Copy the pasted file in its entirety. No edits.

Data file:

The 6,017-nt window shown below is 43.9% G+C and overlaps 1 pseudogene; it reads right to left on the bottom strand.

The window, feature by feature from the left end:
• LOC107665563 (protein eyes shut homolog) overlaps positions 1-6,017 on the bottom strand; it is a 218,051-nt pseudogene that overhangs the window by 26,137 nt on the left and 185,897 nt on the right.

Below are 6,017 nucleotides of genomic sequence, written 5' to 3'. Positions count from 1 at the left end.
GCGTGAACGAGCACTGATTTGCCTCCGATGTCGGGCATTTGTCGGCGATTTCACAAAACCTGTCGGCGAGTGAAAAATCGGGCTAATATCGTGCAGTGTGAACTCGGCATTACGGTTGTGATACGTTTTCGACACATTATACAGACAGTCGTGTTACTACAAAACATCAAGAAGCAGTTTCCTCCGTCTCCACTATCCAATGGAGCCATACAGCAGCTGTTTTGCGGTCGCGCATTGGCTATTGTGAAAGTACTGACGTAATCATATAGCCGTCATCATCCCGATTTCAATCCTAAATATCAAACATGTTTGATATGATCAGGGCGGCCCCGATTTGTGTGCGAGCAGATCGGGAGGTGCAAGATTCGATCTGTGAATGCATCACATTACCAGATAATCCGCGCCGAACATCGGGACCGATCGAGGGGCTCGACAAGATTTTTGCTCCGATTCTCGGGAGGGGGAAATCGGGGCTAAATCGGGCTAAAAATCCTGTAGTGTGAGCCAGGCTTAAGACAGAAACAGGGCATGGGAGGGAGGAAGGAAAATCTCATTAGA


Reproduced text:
The 6,017-nt window shown below is 43.9% G+C and overlaps 1 pseudogene; it reads right to left on the bottom strand.

The window, feature by feature from the left end:
• LOC107665563 (protein eyes shut homolog) overlaps positions 1-6,017 on the bottom strand; it is a 218,051-nt pseudogene that overhangs the window by 26,137 nt on the left and 185,897 nt on the right.

Below are 6,017 nucleotides of genomic sequence, written 5' to 3'. Positions count from 1 at the left end.
GCGTGAACGAGCACTGATTTGCCTCCGATGTCGGGCATTTGTCGGCGATTTCACAAAACCTGTCGGCGAGTGAAAAATCGGGCTAATATCGTGCAGTGTGAACTCGGCATTACGGTTGTGATACGTTTTCGACACATTATACAGACAGTCGTGTTACTACAAAACATCAAGAAGCAGTTTCCTCCGTCTCCACTATCCAATGGAGCCATACAGCAGCTGTTTTGCGGTCGCGCATTGGCTATTGTGAAAGTACTGACGTAATCATATAGCCGTCATCATCCCGATTTCAATCCTAAATATCAAACATGTTTGATATGATCAGGGCGGCCCCGATTTGTGTGCGAGCAGATCGGGAGGTGCAAGATTCGATCTGTGAATGCATCACATTACCAGATAATCCGCGCCGAACATCGGGACCGATCGAGGGGCTCGACAAGATTTTTGCTCCGATTCTCGGGAGGGGGAAATCGGGGCTAAATCGGGCTAAAAATCCTGTAGTGTGAGCCAGGCTTAAGACAGAAACAGGGCATGGGAGGGAGGAAGGAAAATCTCATTAGA